Authorities around the world have tightened security in airports, railways and city centers in light of Tuesday’s terrorist attacks in Brussels, which killed at least 31 people and injured over 100.
France will deploy 1,600 extra police officers to its borders and on public transportation, said French Interior Minister Bernard Cazeneuve after an emergency meeting with French President Francois Hollande, reports Reuters. He also said he would ramp up security in Paris, with 400 additional police officers as well as military patrols on public transportation.
Prime Minister Manuel Valls condemned the attacks. “We are at war. We have been subjected for the last few months in Europe to acts of war,” he said, reports the Associated Press.
Prime Minister David Cameron announced more patrols at train stations, airports and ports, reports the BBC. Security was stepped up at both Heathrow and Gatwick airports, according to Sky News, while Eurostar trains to Brussels were canceled.
The head of U.K.’s Counter Terrorism Policing, Mark Rowley, mobilized additional officers in London and other spots. “As a precaution, forces across the U.K. have increased policing presence at key locations, including transport hubs, to protect the public and provide reassurance. This is not in relation to any specific information or intelligence,” Rowley said. “The threat to the U.K. from international terrorism remains at severe as it has been since August 2014, meaning an attack is highly likely.”
Security was ramped up in cities across the U.S., reports the New York Times, with law enforcement agencies in New York, Chicago and Miami deploying extra units to sensitive sites in response to the events in Brussels.
Miami’s airport increased K-9 patrols, uniformed officers and random inspections, NBC News reported. In Washington, D.C., the subway system deployed more uniformed patrols and K-9 teams, according to NBC.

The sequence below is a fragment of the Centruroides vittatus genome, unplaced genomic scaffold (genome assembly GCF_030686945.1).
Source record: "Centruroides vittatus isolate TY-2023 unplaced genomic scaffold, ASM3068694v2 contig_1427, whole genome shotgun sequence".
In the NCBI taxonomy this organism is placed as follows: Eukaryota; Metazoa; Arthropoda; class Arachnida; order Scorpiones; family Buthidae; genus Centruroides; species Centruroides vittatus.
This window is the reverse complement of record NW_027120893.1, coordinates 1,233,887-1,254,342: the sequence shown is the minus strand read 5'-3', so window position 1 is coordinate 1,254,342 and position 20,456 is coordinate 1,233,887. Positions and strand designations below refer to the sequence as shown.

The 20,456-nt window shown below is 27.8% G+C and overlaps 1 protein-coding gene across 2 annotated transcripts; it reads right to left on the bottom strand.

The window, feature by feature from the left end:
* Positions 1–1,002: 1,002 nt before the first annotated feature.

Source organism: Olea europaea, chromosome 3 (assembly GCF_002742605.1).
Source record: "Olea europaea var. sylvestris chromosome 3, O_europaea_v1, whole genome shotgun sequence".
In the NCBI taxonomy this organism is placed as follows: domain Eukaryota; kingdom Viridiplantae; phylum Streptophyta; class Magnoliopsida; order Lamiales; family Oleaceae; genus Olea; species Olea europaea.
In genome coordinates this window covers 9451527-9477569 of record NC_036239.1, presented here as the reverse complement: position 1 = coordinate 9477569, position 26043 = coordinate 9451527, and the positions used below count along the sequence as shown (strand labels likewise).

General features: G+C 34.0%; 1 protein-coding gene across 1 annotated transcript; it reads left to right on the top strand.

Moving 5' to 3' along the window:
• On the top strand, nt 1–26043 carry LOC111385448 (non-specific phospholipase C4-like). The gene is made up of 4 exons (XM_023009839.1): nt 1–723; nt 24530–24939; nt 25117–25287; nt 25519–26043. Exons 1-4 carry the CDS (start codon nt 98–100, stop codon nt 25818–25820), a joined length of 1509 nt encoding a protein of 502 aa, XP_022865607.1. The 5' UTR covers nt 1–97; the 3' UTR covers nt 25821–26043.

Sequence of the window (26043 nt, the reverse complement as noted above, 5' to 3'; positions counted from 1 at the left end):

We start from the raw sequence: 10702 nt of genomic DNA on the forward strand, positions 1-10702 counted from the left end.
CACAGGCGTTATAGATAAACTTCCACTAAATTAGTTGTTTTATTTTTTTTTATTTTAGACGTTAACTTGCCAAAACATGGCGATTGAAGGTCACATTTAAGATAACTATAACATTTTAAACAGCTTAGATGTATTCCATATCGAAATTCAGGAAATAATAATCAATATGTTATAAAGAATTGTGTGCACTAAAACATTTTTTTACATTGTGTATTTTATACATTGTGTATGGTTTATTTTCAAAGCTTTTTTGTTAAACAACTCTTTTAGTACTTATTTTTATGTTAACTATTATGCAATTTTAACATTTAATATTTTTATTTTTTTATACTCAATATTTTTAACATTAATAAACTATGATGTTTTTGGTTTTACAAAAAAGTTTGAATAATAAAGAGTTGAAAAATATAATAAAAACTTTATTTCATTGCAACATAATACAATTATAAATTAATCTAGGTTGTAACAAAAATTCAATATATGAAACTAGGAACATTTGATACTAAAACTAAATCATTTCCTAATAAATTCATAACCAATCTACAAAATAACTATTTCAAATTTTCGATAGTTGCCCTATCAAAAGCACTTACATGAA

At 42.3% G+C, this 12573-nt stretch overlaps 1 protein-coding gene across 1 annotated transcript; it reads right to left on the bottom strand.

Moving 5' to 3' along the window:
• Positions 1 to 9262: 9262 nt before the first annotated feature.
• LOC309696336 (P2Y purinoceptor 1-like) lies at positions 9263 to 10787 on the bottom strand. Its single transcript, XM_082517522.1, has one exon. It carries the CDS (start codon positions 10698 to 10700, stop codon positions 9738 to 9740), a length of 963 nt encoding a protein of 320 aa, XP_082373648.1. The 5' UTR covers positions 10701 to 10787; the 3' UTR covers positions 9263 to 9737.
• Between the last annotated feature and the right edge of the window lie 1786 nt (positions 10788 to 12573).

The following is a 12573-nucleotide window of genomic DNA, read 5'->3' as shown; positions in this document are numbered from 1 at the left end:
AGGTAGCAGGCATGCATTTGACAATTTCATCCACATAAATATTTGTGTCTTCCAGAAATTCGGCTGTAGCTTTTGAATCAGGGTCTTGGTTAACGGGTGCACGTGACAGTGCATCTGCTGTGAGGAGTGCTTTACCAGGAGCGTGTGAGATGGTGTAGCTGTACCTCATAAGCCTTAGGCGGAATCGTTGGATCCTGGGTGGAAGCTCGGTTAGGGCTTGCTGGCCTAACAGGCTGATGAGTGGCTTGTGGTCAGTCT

In New York City, police said they were closely monitoring the events in Brussels and had deployed additional counterterrorism resources to transit hubs throughout the city.
The U.S. Department of Homeland Security (DHS) says it keep a close watch on the events in Brussels, reports the Guardian. “The Department of Homeland Security is closely monitoring the unfolding events in Brussels and we remain in contact with our counterparts in the region,” press secretary Marsha Catron told the Guardian. “DHS will not hesitate to adjust our security posture, as appropriate, to protect the American people.”
The country’s federal police heightened security at its airports, railway stations and borders with Belgium, the Netherlands, France and Luxembourg, according to Deutsche Welle. Germany’s national rail operator has temporarily suspended trains to Brussels, and Berlin’s airports canceled all flights to the Belgian city for the day.
Finland, Denmark and Sweden have bolstered security at airports and public places, reports Reuters. Norway’s police spokeswoman told the news agency that police officers in Oslo will temporarily carry weapons.
Russia’s Transport Minister Maxim Sokolov said that authorities will “re-evaluate security” at airports, AP reports.
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